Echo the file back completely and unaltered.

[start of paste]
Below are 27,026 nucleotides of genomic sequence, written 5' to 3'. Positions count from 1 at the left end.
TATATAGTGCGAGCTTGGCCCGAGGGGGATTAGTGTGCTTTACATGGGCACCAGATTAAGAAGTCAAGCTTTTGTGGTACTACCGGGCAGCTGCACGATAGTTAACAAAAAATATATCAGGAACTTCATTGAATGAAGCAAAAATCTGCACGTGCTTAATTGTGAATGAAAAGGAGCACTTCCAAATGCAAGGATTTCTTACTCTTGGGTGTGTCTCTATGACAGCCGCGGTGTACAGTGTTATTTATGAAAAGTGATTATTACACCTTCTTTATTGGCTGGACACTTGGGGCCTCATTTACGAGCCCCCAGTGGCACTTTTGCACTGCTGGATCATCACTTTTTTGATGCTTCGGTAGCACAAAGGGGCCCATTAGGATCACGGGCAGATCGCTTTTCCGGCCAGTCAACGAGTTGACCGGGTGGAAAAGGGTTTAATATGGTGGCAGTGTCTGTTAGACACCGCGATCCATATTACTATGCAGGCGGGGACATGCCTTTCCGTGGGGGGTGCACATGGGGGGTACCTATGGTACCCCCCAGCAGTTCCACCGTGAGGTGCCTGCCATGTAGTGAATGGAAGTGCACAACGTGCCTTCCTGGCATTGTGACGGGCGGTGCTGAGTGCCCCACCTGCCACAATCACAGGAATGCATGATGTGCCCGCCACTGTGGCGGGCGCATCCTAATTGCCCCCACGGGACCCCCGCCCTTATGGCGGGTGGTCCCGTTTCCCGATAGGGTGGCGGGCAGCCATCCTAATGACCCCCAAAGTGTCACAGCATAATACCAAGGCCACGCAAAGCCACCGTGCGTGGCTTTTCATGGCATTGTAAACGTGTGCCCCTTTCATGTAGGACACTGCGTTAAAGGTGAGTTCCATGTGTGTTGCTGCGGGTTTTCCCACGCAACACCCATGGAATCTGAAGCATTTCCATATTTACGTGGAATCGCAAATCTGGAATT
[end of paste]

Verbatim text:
Below are 27,026 nucleotides of genomic sequence, written 5' to 3'. Positions count from 1 at the left end.
TATATAGTGCGAGCTTGGCCCGAGGGGGATTAGTGTGCTTTACATGGGCACCAGATTAAGAAGTCAAGCTTTTGTGGTACTACCGGGCAGCTGCACGATAGTTAACAAAAAATATATCAGGAACTTCATTGAATGAAGCAAAAATCTGCACGTGCTTAATTGTGAATGAAAAGGAGCACTTCCAAATGCAAGGATTTCTTACTCTTGGGTGTGTCTCTATGACAGCCGCGGTGTACAGTGTTATTTATGAAAAGTGATTATTACACCTTCTTTATTGGCTGGACACTTGGGGCCTCATTTACGAGCCCCCAGTGGCACTTTTGCACTGCTGGATCATCACTTTTTTGATGCTTCGGTAGCACAAAGGGGCCCATTAGGATCACGGGCAGATCGCTTTTCCGGCCAGTCAACGAGTTGACCGGGTGGAAAAGGGTTTAATATGGTGGCAGTGTCTGTTAGACACCGCGATCCATATTACTATGCAGGCGGGGACATGCCTTTCCGTGGGGGGTGCACATGGGGGGTACCTATGGTACCCCCCAGCAGTTCCACCGTGAGGTGCCTGCCATGTAGTGAATGGAAGTGCACAACGTGCCTTCCTGGCATTGTGACGGGCGGTGCTGAGTGCCCCACCTGCCACAATCACAGGAATGCATGATGTGCCCGCCACTGTGGCGGGCGCATCCTAATTGCCCCCACGGGACCCCCGCCCTTATGGCGGGTGGTCCCGTTTCCCGATAGGGTGGCGGGCAGCCATCCTAATGACCCCCAAAGTGTCACAGCATAATACCAAGGCCACGCAAAGCCACCGTGCGTGGCTTTTCATGGCATTGTAAACGTGTGCCCCTTTCATGTAGGACACTGCGTTAAAGGTGAGTTCCATGTGTGTTGCTGCGGGTTTTCCCACGCAACACCCATGGAATCTGAAGCATTTCCATATTTACGTGGAATCGCAAATCTGGAATT